Red Bull Space, New York City
The sort of indie rock band that probably has no problem labeling itself as such, Kingston is led by a shaggy-haired frontman apparently so chosen more for his love of the attention than any other obvious qualifications. Engaging drums, but between the words “thank” and “you” during that last climactic fill I somehow forgot literally all the lyrics and riffs from the songs they’d just performed (I know because I was trying to write this down at the time). I give this two kiwis out of a possible five, but to be fair, I was getting pretty frustrated trying to figure out what this image had to do with New Zealand, CMJ, indie rock, or, you know, anything.
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Saturday night was about as cold and rainy as they come here in Washington D.C. but that didn’t stop a few hundred kids from packing into the Black Cat for an evening of ethereal, psych-tinged rock. First up were Atlanta’s Selmanaires, who did double duty, serving as both opening act and backing band for Bradford Cox. As the Selmanaires, they ably warmed up the crowd with a set of energetic, Talking Heads-indebted dance rock.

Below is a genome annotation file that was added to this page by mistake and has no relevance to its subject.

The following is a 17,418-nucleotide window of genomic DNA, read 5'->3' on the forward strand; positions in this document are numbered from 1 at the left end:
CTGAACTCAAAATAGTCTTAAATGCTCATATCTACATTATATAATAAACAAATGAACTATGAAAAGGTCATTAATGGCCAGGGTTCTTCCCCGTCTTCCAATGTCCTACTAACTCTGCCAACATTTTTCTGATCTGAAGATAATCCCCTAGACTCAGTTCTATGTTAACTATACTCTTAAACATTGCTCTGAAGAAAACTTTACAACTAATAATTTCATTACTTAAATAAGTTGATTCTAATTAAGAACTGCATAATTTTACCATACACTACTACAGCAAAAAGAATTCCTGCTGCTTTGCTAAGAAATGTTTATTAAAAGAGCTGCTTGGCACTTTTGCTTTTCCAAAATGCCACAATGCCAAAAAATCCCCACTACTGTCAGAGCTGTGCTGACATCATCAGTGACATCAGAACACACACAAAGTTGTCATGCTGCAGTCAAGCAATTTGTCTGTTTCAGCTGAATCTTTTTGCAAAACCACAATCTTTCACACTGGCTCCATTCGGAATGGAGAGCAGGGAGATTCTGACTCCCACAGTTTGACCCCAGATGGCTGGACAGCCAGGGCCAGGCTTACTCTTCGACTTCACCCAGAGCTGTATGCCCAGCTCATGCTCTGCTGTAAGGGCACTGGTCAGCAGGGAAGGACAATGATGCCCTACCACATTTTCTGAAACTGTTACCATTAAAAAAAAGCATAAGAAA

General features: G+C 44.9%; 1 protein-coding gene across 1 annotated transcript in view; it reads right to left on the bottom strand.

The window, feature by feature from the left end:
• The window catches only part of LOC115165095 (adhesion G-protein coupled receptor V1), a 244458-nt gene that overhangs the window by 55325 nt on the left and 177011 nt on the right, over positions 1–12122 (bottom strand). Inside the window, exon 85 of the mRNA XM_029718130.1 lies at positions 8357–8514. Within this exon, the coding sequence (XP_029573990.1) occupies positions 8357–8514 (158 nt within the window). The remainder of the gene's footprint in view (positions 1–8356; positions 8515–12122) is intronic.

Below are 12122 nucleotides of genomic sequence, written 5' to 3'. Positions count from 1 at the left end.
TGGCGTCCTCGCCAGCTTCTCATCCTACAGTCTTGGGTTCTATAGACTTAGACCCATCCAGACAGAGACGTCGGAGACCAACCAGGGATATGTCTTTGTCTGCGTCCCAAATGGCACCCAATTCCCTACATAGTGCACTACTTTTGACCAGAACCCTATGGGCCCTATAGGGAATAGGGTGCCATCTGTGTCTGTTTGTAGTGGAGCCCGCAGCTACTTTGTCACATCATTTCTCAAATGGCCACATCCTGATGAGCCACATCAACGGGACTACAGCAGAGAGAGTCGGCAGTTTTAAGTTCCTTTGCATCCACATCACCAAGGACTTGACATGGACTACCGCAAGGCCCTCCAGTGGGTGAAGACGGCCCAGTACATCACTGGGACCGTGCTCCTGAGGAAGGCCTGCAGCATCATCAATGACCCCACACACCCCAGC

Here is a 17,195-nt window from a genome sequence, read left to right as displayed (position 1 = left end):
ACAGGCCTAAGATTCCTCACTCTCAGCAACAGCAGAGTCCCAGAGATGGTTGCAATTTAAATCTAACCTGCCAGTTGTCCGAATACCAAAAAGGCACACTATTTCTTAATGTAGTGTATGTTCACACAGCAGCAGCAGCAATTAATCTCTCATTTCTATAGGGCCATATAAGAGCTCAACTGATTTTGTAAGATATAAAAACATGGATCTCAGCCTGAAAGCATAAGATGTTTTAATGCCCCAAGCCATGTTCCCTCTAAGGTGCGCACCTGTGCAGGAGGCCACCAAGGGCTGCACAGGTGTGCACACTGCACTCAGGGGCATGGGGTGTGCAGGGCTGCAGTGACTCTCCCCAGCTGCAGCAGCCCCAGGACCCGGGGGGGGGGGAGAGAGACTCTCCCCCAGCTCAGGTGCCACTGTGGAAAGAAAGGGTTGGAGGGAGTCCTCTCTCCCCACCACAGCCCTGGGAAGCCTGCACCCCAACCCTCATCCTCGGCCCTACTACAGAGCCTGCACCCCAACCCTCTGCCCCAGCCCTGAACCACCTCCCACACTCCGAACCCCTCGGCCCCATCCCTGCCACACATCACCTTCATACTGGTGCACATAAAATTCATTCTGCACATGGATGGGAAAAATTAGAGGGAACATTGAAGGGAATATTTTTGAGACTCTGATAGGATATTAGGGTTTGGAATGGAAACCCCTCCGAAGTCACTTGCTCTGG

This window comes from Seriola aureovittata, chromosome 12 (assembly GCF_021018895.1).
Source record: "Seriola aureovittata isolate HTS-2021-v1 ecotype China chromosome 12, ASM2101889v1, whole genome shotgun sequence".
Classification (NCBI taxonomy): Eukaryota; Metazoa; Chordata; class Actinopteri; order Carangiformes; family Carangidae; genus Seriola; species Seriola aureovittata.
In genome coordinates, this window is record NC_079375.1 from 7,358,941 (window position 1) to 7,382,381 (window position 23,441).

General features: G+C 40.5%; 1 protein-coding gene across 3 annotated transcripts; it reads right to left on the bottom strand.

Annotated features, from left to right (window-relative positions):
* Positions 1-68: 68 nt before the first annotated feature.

Though they easily could have headlined, Birmingham, England’s Broadcast hit the stage next, serving up one half-set of protracted, ambient experiments followed by another half-set of recognizable songs. Trish Keenan, fittingly outfitted in a white robe, hovered wraith-like over a table crammed full of blinking electronics, her long, dark hair obscuring her face. A series of brightly colored projections behind the band provided most of the visual stimulus, as Keenan and James Cargill did their best to remain hidden in the shadows. Though the first half of the band’s set was captivating in its own right, the audience seemed to breathe a collective sigh of relief when the duo dusted off a few familiar numbers during the second half, including the obligatory “Black Cat.”
This is one duo whose music is equally as interesting as their story. Rodrigo Sánchez and Gabriela Quintero began in Mexico City and traveled to Ireland to make their way in music. From busking to officially breaking into the music scene, they garnered a following devoted enough to guarantee their success. Selling out Chicago’s Riviera Theater was no shock for what are now accomplished musicians, but what may have been surprising is the utter joy that accompanied their obvious talent.